With both Pride Month and Pedalpalooza vibes very strong in Portland right now, we expected Saturday’s Rainbow Ride to draw a big crowd — and we were not disappointed!
We heard from ride co-organizer Sumi Malik (above, lower left) and attendee/photographer Amy Danger (@adangerpdx) that it was indeed a very special evening. In the words of Amy, it was a, “Hair-raisingly beautiful show of positivity, solidarity and the importance of continued engagement as we push for equity in our region and nationwide.”
Sumi reported that about 300 people showed up, many of whom were gifted a custom spokecard (right) created by Jesse Simpson (@noiserover on IG) as a memento of the event. Sumi, a transportation planner by day, says she got involved with this ride to support a community that’s near and dear to her heart. In 1990s she was an “AIDS Buddy” to a gay man living with HIV-AIDS and as a self-described “staunch feminist” she has always admired and worked with lesbian women leaders. Ride co-organizer Joshua Fackrel is an environmental science graduate student at Portland State University, who, according to Sumi, thinks of the experience of cycling with the LGBTQ+ community as, “A great way to marry inclusion and compassion between ourselves and the planet.”
We asked Sumi to share more about the event:
“The inaugural Rainbow Ride was loud and proud, full of heart, inclusion, and joyous. A few hundred people joined to roll through the city, including kids, people of all abilities, and some who were on borrowed bikes who hadn’t been on one in years. Passers by honked horns in support, some on bikes joined, and as we rolled through the newly created Pride Plaza on Harvey Milk Street, patrons cheered us on. The ride kicked off with a speech raising awareness of the need to secure LGBTQ+ civil rights, including the Stonewall Inn Riots and Marsha P. Johnson, the event and the Black transwoman who launched the gay rights movement. Today, the average life expectancy of a Black transwoman is only 35 years old. The speech included reference to the Equality Act that sits in the Senate and protects LGBTQ+ civil rights in every corner of life from employment, education, housing, and public accommodations. The organizers thanked Black folk who chose to be on the ride this Juneteenth.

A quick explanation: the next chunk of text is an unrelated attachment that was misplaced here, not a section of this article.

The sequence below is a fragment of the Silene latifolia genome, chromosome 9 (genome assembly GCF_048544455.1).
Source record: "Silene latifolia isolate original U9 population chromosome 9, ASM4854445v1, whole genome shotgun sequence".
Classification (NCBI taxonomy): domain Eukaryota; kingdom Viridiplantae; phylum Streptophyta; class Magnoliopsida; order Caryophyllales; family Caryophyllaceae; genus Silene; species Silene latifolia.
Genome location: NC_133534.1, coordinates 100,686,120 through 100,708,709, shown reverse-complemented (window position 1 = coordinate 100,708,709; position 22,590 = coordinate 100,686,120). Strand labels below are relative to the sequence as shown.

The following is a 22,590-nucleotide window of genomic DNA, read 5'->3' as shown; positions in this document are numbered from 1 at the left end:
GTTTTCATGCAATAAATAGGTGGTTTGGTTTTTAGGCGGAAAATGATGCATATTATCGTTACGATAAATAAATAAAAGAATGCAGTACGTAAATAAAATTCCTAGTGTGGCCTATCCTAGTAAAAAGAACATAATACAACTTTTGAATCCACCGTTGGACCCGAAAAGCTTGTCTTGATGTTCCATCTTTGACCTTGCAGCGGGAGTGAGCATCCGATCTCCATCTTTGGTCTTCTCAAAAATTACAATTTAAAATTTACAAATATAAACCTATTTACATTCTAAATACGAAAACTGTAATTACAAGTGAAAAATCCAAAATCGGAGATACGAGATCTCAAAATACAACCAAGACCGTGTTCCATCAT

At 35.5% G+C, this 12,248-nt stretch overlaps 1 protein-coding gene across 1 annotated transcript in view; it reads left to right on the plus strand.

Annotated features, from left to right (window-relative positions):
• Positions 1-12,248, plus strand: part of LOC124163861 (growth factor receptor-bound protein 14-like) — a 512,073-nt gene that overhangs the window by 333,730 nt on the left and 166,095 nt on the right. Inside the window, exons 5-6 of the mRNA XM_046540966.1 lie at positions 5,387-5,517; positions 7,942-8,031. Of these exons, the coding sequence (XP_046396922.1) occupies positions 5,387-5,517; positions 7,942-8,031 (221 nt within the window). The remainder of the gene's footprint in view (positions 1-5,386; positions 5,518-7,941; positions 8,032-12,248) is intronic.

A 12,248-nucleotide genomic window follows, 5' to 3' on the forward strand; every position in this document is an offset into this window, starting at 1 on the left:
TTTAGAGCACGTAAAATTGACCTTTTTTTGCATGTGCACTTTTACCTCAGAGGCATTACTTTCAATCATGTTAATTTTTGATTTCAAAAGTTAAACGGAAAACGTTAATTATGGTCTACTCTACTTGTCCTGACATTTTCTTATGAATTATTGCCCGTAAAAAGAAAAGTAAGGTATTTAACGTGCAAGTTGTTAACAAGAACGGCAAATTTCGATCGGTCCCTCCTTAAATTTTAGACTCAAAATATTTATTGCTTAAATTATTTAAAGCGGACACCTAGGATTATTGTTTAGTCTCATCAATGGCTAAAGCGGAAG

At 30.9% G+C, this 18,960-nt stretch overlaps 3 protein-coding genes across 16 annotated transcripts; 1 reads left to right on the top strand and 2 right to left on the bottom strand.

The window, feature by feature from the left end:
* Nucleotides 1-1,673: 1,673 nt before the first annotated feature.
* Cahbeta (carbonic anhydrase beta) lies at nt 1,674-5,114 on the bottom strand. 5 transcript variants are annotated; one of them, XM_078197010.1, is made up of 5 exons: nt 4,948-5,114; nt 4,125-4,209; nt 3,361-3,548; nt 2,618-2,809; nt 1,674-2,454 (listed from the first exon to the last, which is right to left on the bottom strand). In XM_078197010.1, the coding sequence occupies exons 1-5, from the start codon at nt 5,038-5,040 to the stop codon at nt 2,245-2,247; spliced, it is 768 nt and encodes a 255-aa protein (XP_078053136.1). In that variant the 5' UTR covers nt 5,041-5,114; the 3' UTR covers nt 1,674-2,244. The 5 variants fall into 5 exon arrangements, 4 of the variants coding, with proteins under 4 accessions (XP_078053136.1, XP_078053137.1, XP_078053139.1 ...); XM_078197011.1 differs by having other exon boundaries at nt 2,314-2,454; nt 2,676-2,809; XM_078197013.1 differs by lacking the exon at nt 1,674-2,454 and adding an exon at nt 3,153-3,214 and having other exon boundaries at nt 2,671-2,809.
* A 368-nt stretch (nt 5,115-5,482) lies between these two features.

At one of our stops on the Eastbank Esplanade, people formed a spontaneous trust circle and danced with such joy! So many she’s, they’s and gays, plus allies on bikes! The energy that it brought to everyone is something that ride organizers intend to recreate next year. Thanks to all of the rainbow riders who came out!”
Thanks for sharing and leading the ride Sumi. And thanks to Amy Danger for these photos. Check out more of them below…
If you missed this ride, check out the Stonewall Pride Ride coming up on June 28th. The ride will mark the 52nd anniversary of the Stonewall Rebellion and will have several stops to learn about Queer history. “Dress Up and learn where we we are and how far we have come while riding with Pride,” says ride leader Terry D-M, a lifelong advocate for sexual minority rights.
— Jonathan Maus: (503) 706-8804, @jonathan_maus on Twitter and firstname.lastname@example.org
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